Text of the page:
Ship owners face charge over displacement of Eden Rock coral

Cargo ship’s owner and manager named as defendants in Eden Rock coral damage case

Two companies involved in the ownership of the cargo vessel Saga were named as defendants in Summary Court Tuesday in a charge relating to displacement of coral without authority at Eden Rock.

Oleksandr Marchenco, Novus Shipping OU, and Risley Limited are charged that on Nov. 25, 2016, within Cayman waters in the George Town harbor, Grand Cayman, Cayman Islands, they “directly or indirectly cut, carved, injured, displaced or broke underwater coral, plant growth or formation.”

No one stood in the dock, but attorney James Austin-Smith appeared for the defendants. He indicated to Magistrate Valdis Foldats that he had been in discussion with the Crown about the matter. He asked for the matter to be brought back on Thursday, Oct. 19.

No details of the charge were discussed in court and the charge does not name any vessel.

However, Cayman Compass archives show a report that on the morning of Friday, Nov. 25, 2016, the cargo ship Saga damaged a coral reef in the harbor when it was leaving the dock after depositing its goods.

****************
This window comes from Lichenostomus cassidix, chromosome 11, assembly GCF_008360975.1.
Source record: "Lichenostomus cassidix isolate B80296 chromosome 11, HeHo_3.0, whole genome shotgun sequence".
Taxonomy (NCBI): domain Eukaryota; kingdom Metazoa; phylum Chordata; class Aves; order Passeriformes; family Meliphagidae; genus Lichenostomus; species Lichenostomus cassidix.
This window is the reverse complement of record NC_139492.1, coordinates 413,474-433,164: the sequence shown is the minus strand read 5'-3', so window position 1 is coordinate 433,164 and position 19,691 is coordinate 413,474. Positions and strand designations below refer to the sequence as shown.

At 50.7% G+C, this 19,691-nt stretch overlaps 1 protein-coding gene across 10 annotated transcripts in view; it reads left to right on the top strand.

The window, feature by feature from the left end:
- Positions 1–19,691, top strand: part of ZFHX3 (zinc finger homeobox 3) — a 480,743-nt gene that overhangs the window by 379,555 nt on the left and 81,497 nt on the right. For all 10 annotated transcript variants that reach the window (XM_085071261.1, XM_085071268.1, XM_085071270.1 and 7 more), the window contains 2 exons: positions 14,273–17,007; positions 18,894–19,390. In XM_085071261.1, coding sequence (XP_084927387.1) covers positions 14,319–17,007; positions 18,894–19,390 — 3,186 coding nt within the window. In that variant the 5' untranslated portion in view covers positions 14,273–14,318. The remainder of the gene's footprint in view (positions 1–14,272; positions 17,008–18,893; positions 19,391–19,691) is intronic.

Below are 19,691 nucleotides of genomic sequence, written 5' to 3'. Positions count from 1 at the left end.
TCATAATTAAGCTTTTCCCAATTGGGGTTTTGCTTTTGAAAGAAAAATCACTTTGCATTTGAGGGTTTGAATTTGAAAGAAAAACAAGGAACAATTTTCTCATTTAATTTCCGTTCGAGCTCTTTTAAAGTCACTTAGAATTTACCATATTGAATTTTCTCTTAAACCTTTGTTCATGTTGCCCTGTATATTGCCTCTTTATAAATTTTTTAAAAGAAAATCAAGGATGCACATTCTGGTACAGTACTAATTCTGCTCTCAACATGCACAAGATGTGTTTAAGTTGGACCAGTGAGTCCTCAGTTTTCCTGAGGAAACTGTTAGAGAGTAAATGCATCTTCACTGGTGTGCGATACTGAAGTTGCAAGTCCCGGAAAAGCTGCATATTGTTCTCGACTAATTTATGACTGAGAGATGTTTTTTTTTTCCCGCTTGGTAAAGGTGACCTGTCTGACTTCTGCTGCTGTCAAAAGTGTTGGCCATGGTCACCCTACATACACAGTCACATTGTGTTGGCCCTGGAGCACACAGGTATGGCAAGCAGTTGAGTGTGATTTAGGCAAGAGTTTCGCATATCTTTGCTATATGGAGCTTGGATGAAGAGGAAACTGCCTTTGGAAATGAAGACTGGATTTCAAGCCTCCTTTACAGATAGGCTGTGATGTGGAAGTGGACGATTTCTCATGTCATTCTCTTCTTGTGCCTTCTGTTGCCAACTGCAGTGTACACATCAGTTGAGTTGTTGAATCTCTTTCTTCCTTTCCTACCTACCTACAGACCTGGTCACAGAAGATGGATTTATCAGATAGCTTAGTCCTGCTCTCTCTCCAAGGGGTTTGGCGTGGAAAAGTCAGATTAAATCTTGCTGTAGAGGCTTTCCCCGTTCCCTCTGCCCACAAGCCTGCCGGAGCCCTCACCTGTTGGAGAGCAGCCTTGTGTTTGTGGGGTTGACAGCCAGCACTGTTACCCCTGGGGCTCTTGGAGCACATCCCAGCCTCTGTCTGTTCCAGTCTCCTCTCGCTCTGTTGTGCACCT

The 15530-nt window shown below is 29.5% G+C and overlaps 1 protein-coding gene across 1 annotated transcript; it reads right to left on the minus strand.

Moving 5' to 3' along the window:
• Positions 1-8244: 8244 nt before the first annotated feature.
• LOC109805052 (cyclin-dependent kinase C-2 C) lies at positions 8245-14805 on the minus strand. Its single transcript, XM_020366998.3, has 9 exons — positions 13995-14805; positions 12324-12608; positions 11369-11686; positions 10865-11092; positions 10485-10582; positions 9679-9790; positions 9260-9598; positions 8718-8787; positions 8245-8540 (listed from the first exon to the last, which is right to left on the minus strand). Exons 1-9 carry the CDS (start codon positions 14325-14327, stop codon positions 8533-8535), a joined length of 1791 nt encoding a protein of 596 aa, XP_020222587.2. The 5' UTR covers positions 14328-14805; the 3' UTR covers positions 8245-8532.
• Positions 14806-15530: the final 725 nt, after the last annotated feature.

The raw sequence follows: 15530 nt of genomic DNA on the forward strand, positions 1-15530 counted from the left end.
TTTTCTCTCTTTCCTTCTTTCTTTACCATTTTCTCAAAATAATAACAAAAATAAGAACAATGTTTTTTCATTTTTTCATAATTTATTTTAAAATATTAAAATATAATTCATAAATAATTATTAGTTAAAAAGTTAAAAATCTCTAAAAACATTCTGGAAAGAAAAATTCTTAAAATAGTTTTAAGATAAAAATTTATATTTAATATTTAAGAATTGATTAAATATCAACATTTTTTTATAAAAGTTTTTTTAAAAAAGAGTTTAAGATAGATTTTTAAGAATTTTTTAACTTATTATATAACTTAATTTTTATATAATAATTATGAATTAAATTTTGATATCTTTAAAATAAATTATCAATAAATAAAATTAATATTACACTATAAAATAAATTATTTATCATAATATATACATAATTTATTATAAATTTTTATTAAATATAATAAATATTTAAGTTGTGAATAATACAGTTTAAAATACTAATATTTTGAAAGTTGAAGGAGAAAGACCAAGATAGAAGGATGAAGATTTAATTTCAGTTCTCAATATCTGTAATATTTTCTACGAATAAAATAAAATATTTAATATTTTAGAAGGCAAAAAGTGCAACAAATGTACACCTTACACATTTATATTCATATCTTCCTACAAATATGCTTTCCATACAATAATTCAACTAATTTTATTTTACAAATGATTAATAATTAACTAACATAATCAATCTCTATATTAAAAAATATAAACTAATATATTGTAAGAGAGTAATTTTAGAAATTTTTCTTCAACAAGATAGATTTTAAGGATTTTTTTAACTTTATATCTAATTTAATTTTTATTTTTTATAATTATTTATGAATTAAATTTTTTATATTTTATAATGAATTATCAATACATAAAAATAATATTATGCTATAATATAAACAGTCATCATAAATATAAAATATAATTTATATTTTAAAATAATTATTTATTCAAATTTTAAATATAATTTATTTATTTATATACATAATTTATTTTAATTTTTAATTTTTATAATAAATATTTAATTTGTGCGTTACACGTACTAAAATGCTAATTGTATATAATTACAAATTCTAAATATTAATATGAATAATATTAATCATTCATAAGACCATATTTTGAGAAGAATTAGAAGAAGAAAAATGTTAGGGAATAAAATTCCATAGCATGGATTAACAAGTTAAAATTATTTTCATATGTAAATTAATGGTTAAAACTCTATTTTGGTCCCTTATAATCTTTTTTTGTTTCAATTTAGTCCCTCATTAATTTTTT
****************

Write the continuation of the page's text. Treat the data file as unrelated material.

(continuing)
On Dec. 4, 2016, the Compass carried a story that identified Risley Ltd. as the owner of the 328-foot vessel, and Novus Shipping as the company that managed it.

That report quoted Scott Slaybaugh, deputy director of the Department of Environment, as saying that the ship’s owners had hired Polaris Applied Science to survey the damage.

This was the same company that did the restoration work after Microsoft billionaire Paul Allen’s yacht damaged a different reef in 2015.

Mr. Slaybaugh said the ship owner and operators “have been very cooperative. They have been instructed to give us every consideration, and they have.”

Both stories referred to the damage as being in the area of the Eden Rock dive sites.

In March, Risley Ltd. filed a writ in Grand Court seeking damages for liabilities incurred in restoring the reef.

The writ claimed that the Port Authority failed in its duty to properly manage the harbor and suggested it should bear some of the costs stemming from the incident.

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